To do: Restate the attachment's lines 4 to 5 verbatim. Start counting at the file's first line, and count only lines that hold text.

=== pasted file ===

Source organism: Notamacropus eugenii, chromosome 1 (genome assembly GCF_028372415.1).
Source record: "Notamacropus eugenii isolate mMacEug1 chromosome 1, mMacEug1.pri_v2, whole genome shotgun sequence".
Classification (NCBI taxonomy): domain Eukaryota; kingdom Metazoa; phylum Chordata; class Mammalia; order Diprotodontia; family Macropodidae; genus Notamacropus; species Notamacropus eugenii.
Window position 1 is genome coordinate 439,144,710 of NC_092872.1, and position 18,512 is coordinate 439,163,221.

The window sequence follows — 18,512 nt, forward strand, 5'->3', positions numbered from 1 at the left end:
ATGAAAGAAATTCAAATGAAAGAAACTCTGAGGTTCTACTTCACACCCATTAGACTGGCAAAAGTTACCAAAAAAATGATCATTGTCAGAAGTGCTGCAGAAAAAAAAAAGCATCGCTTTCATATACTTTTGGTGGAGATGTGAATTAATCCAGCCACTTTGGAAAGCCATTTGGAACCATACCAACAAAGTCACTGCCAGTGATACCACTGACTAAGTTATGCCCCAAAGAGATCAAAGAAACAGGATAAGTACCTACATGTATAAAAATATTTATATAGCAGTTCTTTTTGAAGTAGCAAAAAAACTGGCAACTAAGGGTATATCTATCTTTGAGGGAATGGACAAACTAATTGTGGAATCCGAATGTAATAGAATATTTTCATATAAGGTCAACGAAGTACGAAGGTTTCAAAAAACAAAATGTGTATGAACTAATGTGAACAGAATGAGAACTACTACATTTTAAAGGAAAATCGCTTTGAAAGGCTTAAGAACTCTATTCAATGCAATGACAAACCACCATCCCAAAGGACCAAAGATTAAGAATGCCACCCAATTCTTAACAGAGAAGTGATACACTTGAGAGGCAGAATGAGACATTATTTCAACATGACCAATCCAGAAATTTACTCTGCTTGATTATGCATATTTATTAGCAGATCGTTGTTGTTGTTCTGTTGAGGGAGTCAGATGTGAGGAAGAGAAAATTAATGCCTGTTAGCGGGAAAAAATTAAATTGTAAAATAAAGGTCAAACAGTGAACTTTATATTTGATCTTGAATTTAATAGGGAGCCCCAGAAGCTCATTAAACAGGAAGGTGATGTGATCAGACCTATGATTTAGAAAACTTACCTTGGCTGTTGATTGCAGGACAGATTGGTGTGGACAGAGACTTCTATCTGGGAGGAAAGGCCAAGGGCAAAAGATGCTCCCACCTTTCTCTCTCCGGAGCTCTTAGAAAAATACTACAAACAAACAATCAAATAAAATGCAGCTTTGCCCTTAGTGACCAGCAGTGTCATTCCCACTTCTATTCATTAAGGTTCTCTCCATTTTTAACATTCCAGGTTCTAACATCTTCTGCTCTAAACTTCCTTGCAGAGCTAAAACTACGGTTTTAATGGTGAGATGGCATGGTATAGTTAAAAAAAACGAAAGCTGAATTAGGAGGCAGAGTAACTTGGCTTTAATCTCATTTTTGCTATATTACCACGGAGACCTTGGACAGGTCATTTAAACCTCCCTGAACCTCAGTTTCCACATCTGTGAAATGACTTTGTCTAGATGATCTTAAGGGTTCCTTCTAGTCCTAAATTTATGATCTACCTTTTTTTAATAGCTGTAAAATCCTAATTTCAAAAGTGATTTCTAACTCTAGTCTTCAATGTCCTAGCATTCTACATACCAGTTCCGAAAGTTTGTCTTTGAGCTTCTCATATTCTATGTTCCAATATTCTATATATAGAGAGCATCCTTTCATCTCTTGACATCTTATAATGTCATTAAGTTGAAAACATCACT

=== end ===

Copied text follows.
Window position 1 is genome coordinate 439,144,710 of NC_092872.1, and position 18,512 is coordinate 439,163,221.

The window sequence follows — 18,512 nt, forward strand, 5'->3', positions numbered from 1 at the left end: